Although the fight against homelessness in Italy remains a serious problem, especially for marginalized groups such as migrants, women and children, NGOs and similar organizations keep the government accountable and provide hope for all of those impacted. By supporting such organizations that positively impact the lives of thousands, we can all contribute to eliminating homelessness in Italy.

– Marielle Marlys
Photo: Flickr

Gender Equality Issues in Moldova
Massive advancements in the quest for gender equality have filled the Modern Era. In the early 20th century, suffrage was pivotal in allowing women to obtain the right to vote. No-fault divorce, maternity leave, the Voting Rights Act and the Civil Rights Act served to further advance the position of women. Around the world, these acts and ones like it have served to acknowledge and reform many factors limiting women’s role in society.

Need for Change

Despite many of these advances, a great deal more progress is necessary. Women are far more likely to be victims of sexual, spousal and physical abuse than men. Additionally, women still make approximately 60% of what their male counterparts earn per hour. If one acknowledges gender inequality now more than ever, why is gender equality progress so difficult to achieve? The answer may lie in the many problems the Republic of Moldova has seen. Specifically, the state of gender inequality in Moldova epitomizes that of countries gender inequality plagues, due to its deep-seated history of gender prejudice, as well as the limited effectiveness of implementing gender-based reforms.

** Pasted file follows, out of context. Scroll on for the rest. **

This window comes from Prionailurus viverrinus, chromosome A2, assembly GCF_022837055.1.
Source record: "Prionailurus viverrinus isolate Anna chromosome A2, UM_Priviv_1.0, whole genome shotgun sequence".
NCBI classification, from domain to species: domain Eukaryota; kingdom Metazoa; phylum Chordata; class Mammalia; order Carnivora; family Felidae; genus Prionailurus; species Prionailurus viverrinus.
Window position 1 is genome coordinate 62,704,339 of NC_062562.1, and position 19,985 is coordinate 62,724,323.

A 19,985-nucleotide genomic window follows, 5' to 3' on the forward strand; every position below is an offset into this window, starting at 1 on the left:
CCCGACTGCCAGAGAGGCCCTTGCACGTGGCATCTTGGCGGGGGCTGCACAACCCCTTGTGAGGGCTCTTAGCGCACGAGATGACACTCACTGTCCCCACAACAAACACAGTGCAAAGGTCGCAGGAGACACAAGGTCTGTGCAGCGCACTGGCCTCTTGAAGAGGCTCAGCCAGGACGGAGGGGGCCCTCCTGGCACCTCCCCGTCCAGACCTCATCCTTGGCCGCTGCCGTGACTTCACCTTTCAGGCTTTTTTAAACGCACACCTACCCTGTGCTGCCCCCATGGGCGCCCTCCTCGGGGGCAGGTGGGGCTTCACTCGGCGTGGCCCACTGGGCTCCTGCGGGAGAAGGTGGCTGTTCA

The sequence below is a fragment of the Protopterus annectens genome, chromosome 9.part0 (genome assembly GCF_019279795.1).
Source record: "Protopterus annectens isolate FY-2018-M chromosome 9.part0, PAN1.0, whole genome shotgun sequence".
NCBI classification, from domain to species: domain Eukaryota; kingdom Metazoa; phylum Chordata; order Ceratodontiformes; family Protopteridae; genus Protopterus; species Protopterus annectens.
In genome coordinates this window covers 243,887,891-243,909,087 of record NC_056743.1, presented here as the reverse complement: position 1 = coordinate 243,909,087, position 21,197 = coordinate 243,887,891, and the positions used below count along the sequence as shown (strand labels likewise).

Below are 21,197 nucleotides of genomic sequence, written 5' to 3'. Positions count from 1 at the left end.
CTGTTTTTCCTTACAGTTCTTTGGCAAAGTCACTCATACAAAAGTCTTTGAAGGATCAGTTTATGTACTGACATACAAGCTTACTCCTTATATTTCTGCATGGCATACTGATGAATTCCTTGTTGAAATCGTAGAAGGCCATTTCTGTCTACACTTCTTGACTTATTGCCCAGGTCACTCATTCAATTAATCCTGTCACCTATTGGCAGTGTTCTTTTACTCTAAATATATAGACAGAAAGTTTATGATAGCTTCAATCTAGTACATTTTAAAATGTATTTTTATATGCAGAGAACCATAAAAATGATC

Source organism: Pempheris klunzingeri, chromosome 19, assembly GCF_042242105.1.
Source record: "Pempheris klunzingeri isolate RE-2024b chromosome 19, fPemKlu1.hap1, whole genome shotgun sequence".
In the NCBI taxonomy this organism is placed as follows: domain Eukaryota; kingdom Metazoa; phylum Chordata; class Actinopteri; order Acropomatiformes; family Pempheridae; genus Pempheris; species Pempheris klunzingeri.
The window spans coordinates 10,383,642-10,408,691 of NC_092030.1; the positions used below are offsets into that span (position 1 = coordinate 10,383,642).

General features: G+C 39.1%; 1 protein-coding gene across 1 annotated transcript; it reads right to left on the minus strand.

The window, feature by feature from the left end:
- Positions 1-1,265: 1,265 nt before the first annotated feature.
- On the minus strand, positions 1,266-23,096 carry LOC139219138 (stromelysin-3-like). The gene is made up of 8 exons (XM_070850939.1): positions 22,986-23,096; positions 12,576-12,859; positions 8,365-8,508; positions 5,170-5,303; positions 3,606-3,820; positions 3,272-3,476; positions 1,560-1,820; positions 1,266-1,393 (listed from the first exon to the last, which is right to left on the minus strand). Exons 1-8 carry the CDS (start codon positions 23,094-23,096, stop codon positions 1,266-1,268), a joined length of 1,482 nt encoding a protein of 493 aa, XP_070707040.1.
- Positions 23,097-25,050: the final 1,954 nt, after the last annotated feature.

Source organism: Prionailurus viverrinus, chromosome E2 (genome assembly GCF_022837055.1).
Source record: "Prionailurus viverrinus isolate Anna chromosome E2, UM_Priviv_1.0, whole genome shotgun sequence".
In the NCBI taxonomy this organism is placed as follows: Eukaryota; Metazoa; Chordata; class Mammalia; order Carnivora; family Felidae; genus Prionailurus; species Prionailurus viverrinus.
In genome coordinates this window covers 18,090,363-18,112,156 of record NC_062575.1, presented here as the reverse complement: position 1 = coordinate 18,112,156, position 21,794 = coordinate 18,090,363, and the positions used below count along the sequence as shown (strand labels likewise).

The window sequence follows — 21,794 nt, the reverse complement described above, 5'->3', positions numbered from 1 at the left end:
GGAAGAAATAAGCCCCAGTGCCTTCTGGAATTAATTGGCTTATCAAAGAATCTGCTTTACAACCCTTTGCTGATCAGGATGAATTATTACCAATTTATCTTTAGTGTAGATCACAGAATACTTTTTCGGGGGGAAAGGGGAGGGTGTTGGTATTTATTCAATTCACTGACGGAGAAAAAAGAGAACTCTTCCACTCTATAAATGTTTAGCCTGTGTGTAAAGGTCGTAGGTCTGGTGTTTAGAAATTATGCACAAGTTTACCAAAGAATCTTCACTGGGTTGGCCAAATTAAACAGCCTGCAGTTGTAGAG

Current Reform Efforts

Gender equality issues in Moldova have long struggled under the reign of communism. As a former member of the Soviet Union, the nation faced many limitations on expanding its people’s liberties and its economy. As a result of regressive economic situations, much of Moldova’s social culture relies on predicated, traditional gender roles. This makes the achievement of gender equality difficult, as society expects women to remain in their traditional gender roles.

Currently, Moldova’s gender equality efforts have appeared to be keeping up with those of other countries. In 2006, the government passed the Convention of the Elimination of All Forms of Discrimination Against Women. In 2016, the Republic of Moldova executed the 2030 Sustainable Development Agenda which attempted to provide social and economic freedom to all human beings. Additionally, it adopted Law No. 71, which introduced paid paternity leave of 14 days and banned the use of sexist imagery and rhetoric in advertisements. Furthermore, it promoted the empowerment of womens’ status in politics at the national and local levels as well as introduced a minimum 40% Parliament gender requirement in order to enact decision and electoral college processes.